Kenyan teacher sues British school for dismissal
By BOAZ KIPNGENOH
| June 23rd 2015
A former Art teacher at an international school in Nakuru has moved to a Labour Court to demand aggravated damages for racial discrimination which allegedly led to wrongful dismissal.
Geoffrey Tunga Marani is also seeking the court to award him another Sh4.35 million as compensation for wrongful termination of his two-year contract at the school headed by Toby Spence (pictured) allegedly on racial grounds.
In a sworn affidavit filed in court, Mr Tunga says he was also the head of the Art department at Greensteds School, run by the British, from July 2014.
His contract was terminated on February 17. He claims he was ejected from the school compound with his seven-year-old daughter, who was in Standard Two at the same school, over allegations that he abandoned students during a school trip.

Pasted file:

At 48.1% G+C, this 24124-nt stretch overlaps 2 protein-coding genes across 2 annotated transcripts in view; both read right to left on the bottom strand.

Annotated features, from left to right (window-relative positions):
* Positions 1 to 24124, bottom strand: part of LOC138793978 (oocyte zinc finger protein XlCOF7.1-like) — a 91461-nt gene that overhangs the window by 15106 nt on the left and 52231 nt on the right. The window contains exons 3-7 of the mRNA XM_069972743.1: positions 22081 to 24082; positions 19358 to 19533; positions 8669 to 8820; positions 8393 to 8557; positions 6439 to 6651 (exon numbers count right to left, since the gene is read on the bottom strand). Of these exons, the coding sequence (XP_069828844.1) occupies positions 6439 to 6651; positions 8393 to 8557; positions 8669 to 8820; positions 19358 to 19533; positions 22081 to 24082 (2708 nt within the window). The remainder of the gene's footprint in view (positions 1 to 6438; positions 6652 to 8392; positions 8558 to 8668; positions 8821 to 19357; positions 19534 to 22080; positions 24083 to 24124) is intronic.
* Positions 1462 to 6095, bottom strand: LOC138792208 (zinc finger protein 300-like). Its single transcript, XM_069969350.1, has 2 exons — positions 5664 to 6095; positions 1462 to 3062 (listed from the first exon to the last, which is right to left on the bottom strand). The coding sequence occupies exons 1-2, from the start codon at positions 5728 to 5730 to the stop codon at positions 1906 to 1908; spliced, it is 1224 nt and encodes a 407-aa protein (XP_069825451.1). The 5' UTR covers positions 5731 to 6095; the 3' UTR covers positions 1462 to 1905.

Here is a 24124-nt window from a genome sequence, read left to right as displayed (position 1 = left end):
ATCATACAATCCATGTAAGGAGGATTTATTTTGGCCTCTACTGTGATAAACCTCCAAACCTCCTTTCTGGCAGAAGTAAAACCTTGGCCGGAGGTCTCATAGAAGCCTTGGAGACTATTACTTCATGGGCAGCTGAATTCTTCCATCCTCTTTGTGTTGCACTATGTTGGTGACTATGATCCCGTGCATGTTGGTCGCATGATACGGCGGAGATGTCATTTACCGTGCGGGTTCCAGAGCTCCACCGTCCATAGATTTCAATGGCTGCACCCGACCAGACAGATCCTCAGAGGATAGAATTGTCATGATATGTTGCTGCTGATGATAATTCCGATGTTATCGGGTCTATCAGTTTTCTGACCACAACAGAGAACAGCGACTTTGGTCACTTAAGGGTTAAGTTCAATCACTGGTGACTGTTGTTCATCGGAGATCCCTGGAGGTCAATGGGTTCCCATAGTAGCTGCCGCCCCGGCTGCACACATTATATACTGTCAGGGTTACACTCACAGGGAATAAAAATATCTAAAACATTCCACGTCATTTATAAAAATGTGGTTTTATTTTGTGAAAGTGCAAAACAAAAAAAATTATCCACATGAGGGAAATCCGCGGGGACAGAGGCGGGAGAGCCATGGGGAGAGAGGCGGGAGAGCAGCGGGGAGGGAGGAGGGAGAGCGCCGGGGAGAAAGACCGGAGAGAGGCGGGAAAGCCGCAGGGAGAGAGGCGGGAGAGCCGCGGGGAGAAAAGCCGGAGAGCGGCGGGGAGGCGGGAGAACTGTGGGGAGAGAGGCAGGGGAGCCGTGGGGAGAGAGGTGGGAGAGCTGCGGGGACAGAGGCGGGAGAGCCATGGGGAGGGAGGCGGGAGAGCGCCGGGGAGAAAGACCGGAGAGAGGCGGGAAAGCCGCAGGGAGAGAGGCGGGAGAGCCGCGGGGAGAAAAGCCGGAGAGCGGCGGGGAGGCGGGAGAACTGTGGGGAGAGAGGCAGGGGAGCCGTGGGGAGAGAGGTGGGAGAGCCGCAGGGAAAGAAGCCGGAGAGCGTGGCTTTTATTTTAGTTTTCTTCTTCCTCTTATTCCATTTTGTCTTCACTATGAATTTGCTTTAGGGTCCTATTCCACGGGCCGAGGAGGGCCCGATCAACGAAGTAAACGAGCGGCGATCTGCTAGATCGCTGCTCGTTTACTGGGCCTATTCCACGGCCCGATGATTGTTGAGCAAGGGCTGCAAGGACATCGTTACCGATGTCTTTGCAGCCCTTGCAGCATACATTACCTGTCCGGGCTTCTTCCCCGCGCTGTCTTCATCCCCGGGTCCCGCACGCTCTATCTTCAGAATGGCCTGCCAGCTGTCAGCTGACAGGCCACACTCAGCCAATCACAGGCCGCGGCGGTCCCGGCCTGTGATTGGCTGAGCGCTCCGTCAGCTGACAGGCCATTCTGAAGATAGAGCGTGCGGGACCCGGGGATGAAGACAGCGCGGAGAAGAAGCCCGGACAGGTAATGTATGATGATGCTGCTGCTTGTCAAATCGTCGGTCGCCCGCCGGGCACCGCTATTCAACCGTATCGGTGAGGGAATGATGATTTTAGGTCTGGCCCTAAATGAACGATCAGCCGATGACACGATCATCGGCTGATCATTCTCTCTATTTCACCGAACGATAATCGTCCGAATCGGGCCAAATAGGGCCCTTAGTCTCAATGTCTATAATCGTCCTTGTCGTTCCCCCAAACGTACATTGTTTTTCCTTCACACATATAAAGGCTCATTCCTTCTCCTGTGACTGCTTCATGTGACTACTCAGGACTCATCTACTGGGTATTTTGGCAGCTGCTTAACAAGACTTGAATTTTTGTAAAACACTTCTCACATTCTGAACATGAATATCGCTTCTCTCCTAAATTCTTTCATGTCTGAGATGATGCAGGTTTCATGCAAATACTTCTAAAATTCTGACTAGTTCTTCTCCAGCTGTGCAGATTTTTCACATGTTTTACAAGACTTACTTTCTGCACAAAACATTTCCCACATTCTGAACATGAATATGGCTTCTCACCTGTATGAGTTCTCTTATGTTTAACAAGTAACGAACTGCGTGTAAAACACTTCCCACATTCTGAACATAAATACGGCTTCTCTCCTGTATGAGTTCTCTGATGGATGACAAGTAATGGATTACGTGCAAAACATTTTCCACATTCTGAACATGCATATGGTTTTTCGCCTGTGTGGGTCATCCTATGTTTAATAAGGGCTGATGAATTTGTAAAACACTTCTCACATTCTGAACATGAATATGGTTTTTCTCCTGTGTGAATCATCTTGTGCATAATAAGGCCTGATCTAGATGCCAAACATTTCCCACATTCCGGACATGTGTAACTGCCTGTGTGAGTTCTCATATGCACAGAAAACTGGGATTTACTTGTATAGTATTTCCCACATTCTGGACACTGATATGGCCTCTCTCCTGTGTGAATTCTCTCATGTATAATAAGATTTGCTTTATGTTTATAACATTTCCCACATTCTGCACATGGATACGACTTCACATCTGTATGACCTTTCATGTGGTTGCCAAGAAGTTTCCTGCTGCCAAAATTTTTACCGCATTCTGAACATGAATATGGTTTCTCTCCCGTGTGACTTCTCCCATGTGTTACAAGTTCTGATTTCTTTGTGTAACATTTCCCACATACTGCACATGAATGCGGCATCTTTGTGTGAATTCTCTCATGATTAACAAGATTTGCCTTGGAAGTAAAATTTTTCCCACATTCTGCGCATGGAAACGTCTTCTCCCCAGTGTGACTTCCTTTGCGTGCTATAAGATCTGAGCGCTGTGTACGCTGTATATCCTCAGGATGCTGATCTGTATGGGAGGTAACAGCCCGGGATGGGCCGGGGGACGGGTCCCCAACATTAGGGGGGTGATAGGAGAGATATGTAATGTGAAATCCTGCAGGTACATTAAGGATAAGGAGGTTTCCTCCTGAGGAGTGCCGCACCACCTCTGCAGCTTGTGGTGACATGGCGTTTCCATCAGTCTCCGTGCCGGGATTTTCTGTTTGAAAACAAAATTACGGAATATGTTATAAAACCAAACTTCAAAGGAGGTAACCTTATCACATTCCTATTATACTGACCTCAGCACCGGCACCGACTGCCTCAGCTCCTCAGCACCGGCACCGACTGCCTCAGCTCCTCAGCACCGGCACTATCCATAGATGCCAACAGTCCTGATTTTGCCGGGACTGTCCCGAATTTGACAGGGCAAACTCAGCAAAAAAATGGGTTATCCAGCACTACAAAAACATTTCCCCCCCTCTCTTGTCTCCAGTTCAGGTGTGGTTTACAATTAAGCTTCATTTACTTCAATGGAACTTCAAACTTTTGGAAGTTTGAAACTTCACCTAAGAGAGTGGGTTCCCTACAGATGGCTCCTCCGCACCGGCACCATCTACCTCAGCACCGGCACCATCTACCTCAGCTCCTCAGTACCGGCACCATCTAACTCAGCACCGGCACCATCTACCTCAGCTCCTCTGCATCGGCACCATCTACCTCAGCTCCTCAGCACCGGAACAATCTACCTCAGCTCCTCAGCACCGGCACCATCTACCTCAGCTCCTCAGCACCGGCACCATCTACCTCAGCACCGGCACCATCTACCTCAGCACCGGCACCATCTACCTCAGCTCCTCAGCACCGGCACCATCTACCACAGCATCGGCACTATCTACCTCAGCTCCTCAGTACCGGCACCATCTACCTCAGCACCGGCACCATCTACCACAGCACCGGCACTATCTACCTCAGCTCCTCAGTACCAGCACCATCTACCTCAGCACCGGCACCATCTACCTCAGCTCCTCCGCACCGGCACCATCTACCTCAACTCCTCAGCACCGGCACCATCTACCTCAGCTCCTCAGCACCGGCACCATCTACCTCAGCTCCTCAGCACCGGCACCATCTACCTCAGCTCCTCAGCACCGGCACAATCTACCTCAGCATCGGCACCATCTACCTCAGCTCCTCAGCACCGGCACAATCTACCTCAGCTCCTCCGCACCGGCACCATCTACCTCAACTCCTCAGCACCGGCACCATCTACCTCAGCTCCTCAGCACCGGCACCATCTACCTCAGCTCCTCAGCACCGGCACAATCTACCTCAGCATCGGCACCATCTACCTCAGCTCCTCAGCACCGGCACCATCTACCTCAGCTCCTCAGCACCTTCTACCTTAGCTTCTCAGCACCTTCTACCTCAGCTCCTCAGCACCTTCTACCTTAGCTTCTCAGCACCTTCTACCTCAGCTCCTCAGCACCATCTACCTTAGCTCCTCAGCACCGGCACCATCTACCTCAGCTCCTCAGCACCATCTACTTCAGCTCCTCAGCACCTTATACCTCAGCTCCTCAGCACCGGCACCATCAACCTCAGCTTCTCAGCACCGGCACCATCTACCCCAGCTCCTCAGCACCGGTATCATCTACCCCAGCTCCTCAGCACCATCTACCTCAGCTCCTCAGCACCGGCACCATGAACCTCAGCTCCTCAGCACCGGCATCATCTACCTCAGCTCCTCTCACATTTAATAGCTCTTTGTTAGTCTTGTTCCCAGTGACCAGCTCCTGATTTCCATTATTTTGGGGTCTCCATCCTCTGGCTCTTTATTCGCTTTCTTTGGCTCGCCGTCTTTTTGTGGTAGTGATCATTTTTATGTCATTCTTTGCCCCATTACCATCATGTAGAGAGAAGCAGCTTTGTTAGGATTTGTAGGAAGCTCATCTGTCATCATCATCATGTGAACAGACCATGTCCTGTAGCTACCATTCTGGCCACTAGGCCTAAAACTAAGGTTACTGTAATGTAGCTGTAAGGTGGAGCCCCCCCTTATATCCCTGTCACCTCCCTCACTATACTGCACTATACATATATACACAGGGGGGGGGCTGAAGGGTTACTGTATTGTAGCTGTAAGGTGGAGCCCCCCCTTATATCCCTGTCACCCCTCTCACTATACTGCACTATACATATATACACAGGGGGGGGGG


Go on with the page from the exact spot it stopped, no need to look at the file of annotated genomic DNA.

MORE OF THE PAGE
"Even more traumatising and brutal, the claimant's daughter was forcefully yanked out of class and frog-matched in front of all her schoolmates to their school house to pack their belongings and leave," his lawyer Mark Githiru states in the affidavit.
The teacher, a Bachelor of Education (Arts) graduate from Kenyatta University says his tribulations started after the trip to Brookhouse School on January 19 where he had taken 10 Art students for an interaction session.
He says the trip was organised by the school Head of Academics Nick Martyn, and he was to make his own arrangements for accommodation.
"I left the students in the able hands of my counterpart at Brookhouse as we had agreed with Mr Martyn and headed to where my wife lived in Nairobi," states Tunga, noting he returned to Brookhouse the next day at 6.30am to take charge of the students.
The trip, according to him, was successful as students arrived back in Greensteds safely and nobody raised any complaints until the first week of February when his performance was evaluated for a whole week. He says days later, Spence summoned him to his office and told him that his contract had been terminated.
Judge Stephen Radido had given the school until today to respond.
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